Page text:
On my way to becoming a psychotherapist I had a photography career. In 1971 I moved from Woodstock to LA with a band doing the visuals for a mixed media musical and from that was hired at Warner Brothers Records to do the audiovisual presentations, and also became staff photographer. Even today I shoot professionally occasionally, but mainly as a hobby.
In my traineeship with schizophrenic and bipolar “members” of a residential treatment center, I led a photography group. Looking through the camera, choosing a point of view, and trying to capture the image as you see it, helps ground and focus body and mind.
A photo sessions with an individual or a group – like a psychotherapy session – is a mini-relationship; it has a beginning, middle and end. The strongest photos are those in which the photographer captures an essence of the person or people. The connection comes across in the resulting photos. The photos come alive.
In the photo session I would often begin by standing opposite the person, both closing our eyes, taking a deep breath. The quietness would bring us both in to the moment and I would ask the person to open their eyes when they were ready. From that centered, grounded moment of connection, we would begin our work together.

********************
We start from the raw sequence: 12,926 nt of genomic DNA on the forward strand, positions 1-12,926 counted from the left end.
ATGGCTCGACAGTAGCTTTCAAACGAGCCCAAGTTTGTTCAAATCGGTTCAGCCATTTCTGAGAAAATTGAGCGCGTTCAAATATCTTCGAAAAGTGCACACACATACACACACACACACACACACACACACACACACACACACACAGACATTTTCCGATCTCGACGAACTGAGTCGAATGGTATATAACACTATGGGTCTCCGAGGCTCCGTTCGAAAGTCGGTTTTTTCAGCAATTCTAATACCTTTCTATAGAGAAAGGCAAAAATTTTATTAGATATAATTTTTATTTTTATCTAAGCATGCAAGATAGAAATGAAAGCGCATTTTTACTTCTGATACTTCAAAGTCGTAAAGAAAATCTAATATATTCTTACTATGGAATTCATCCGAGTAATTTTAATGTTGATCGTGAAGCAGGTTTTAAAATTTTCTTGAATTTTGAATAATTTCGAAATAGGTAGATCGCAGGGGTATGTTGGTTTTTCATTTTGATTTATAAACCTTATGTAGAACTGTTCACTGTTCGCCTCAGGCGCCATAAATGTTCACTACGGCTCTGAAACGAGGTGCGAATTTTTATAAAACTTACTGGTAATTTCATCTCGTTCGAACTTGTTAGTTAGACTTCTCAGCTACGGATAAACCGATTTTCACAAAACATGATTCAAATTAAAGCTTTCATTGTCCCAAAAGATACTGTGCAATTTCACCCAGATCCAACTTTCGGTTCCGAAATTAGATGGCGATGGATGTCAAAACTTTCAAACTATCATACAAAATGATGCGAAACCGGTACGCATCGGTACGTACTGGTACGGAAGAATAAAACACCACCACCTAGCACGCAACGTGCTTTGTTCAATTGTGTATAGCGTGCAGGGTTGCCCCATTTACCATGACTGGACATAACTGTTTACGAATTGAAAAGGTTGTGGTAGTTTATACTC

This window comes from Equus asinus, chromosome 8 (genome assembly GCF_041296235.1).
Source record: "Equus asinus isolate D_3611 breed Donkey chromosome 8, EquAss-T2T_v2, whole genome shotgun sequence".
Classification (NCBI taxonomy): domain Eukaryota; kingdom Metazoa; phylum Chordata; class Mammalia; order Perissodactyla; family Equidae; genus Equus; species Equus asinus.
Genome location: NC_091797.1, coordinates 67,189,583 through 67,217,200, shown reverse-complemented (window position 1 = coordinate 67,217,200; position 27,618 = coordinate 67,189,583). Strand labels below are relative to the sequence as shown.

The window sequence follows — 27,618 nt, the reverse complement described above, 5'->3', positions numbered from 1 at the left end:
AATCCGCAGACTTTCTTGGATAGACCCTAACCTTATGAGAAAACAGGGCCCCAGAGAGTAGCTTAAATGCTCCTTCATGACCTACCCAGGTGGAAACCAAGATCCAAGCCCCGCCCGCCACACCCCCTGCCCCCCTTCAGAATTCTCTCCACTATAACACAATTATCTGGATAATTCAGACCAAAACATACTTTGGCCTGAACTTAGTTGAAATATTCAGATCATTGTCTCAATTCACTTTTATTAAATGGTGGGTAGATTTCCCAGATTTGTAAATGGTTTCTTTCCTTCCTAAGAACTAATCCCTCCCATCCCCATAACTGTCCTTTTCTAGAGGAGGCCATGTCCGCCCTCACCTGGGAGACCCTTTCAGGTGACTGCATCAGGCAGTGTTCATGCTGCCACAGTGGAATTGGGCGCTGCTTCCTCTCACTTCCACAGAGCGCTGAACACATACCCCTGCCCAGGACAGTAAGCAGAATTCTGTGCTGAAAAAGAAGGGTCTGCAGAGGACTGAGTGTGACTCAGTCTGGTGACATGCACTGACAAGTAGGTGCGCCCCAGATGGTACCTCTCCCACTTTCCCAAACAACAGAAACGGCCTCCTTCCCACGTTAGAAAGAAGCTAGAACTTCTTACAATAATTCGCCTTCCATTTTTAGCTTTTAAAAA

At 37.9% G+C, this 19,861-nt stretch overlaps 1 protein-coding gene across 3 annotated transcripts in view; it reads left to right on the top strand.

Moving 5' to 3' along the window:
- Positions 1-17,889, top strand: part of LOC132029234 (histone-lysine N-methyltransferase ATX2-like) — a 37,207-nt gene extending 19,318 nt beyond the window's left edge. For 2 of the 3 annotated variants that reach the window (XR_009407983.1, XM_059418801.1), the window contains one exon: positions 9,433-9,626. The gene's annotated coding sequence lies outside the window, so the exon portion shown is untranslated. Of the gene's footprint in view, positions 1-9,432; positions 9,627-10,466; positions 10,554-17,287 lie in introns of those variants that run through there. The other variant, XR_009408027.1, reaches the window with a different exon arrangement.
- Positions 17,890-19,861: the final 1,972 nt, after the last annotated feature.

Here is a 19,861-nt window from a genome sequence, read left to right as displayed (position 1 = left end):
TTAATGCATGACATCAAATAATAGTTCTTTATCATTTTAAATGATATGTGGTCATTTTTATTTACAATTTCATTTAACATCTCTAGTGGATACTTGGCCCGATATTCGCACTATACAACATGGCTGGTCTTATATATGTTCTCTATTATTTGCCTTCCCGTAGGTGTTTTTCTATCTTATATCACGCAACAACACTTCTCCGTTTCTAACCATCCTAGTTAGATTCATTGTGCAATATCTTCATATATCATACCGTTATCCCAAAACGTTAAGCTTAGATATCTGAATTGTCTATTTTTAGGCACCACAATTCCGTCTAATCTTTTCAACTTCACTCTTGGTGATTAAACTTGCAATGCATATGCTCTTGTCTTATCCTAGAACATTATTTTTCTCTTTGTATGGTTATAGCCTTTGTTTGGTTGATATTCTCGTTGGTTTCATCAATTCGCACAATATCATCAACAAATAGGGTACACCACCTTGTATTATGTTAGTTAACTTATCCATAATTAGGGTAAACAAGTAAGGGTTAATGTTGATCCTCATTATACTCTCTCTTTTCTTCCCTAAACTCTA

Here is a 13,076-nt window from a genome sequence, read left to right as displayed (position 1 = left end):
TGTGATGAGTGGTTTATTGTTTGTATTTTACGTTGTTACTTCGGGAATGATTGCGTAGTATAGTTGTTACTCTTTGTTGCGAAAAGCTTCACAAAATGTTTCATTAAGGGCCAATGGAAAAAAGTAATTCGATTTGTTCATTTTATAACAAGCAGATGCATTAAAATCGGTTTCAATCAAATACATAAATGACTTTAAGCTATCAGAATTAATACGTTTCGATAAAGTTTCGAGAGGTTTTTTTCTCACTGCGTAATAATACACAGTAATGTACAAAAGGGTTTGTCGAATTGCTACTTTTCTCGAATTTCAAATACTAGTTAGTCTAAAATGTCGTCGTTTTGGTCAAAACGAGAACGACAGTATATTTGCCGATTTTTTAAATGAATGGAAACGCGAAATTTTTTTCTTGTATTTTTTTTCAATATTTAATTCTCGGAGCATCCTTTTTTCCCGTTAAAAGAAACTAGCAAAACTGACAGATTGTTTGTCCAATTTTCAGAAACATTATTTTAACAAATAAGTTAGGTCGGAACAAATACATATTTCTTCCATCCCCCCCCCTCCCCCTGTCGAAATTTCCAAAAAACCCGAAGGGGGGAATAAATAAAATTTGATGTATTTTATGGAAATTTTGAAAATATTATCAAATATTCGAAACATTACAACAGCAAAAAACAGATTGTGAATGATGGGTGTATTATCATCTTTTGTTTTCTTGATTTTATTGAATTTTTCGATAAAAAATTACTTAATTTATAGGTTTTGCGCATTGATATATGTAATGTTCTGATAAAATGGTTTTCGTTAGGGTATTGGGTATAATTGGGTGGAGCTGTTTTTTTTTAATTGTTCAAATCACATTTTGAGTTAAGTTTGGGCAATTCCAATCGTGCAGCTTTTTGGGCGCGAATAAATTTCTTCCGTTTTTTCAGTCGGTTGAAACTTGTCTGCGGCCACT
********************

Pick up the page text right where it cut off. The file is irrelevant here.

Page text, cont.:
In a successful therapy session, the connection between client and therapist results in aliveness and clarity. The session helps you connect, or re-connect with your highest essential being. You experience yourself as having moved from where you were when you came in to therapy, to where you want to be. You see the world through a new brighter, clearer lens. You still have your old lens to put on whenever you need it. After all, it has served you well at another point in time. But, now you have the choice of a whole new lens.